A cross reference to the FE page says:
FE workforce somewhat older and more high risk, and a greater fraction of students are BAME and live at home. Therefore there is the potential for transmission in FE to lead to infection of higher risk individuals.”
Now clearly, policy making is complex – stuff is never as simple as “economy v health” and the implementation of a recommendation of this sort as late as 21st September would have been quite tricky.
But government will now be under major pressure from local politics, organised labour, opposition politics and various others to explain why it rejected the SAGE recommendations.
The line – given again by Michelle Donelan in today’s commons education questions – remains “we decided to prioritise education”. But that feels pretty hollow for a lonely student only allowed out for four hours a week in a visor. And the better we get at “online”, the more they will say “so why am I here”.
We also do need to ask why SAGE hadn’t considered why students would not just go home (and, why students would not just drop out) if in-person teaching ceases. If by September we’d taken young people from all over the country and mixed them together in small, poorly, ventilated accommodation, why would we be considering removing their reason not to do exactly the same thing in the other direction? Maybe that explains the rejection – but if so it piles pressure on a decision over January.
While I’m on, two further nuggets from education questions today. Emma Hardy (shadow universities minister) asked Michelle Donelan about case numbers – Donelan said that “as of next week, we’ll have a new data regime working with the OfS which will be [more] transparent”.
That sounds like we’re about to return to a version of the issued (9th March) then withdrawn F3 notice, which in March required that providers notify OfS the number that had reported a confirmed diagnosis, and the number that had reported symptoms that were suspected to be a result of Covid.
Universities who aren’t being particularly clear with students that aren’t living on campus on a) having to tell them if they have Covid or indeed b) how to report that in are going to want to scramble to tighten up on that right now.
We’d also hope that unlike, say, OfS’ monitoring of finances during the pandemic, we will actually get to see what OfS is seeing – but don’t bet on it. As a reminder, the last time OfS told us anything substantial about higher education provider finances was 557 days ago.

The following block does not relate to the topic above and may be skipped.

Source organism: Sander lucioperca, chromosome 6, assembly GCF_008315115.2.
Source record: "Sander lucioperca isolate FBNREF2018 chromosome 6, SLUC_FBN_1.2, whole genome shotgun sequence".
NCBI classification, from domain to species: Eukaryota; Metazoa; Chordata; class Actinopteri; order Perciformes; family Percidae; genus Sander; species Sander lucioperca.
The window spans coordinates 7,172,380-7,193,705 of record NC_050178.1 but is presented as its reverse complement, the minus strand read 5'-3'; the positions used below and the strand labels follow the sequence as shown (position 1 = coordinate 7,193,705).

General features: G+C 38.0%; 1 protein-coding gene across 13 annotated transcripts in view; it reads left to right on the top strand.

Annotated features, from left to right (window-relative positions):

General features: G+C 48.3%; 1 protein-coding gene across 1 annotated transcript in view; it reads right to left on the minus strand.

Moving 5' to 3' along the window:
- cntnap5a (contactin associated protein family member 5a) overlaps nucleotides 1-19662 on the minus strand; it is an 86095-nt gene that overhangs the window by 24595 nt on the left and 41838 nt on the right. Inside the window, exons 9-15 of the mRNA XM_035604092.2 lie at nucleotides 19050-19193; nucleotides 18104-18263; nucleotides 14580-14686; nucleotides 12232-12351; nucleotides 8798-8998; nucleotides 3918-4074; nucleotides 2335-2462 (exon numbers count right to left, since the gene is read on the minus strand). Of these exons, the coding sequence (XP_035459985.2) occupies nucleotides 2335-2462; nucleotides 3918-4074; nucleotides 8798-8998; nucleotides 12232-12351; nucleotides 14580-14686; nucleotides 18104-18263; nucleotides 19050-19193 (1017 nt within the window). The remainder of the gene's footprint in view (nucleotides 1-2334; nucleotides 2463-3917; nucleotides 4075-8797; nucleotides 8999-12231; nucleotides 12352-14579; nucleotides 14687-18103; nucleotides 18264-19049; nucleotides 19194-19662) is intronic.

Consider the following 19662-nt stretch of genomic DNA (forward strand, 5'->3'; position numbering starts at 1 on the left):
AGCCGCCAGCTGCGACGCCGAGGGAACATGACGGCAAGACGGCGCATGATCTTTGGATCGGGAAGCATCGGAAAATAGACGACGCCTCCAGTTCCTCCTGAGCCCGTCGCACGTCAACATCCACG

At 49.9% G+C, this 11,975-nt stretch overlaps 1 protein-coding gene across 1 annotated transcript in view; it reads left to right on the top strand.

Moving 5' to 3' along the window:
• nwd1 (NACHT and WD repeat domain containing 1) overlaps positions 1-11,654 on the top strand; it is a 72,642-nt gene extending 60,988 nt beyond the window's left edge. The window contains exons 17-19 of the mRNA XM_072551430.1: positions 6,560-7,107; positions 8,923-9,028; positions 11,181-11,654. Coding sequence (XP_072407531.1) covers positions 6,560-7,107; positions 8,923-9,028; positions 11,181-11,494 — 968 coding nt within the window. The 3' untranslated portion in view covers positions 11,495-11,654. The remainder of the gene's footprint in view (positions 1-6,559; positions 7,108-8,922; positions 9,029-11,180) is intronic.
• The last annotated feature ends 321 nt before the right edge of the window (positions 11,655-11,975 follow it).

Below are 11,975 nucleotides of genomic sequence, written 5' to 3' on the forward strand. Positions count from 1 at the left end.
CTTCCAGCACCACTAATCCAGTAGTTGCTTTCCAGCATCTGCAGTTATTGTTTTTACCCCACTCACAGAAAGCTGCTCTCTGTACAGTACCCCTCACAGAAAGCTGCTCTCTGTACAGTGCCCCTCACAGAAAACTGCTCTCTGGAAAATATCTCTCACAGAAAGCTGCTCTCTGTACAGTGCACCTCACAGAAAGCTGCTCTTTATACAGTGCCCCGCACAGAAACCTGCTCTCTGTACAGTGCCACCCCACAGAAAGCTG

Later Bim Afolami (Hitchin and Harpenden, Conservative) asked about food, F2F teaching and restrictions on social activity. On the latter there was no answer, and on F2F we got the usual line, but on food we got:
Let me be clear – no university should seek to profit from students self isolating – and reported charges at £18 pound a day for food parcels are quite simply outrageous.”
Students self isolating in catered halls should receive free food whilst other students who receive food which is either free or at price which can be afforded within a student’s budget. I’ve spoken to many universities on this and I’m also writing to make the point.”
It’s a laudable aim but we are back here to “whose role should this be”. There aren’t likely to be many universities who are able to commit to providing all self-isolating students (off and on campus) delivered food “within a students’ budget” all year.
Since the original publication on Monday evening, we’ve updated the headline on this piece – which originally read “Three weeks ago, SAGE said move teaching online”. While a supplementary paper evaluating different non pharmaceutical interventions did have a section marked “closing universities”, the main paper and minutes only ever recommended moving most teaching online – and of course universities have been open all summer. Sorry for the misleading headline.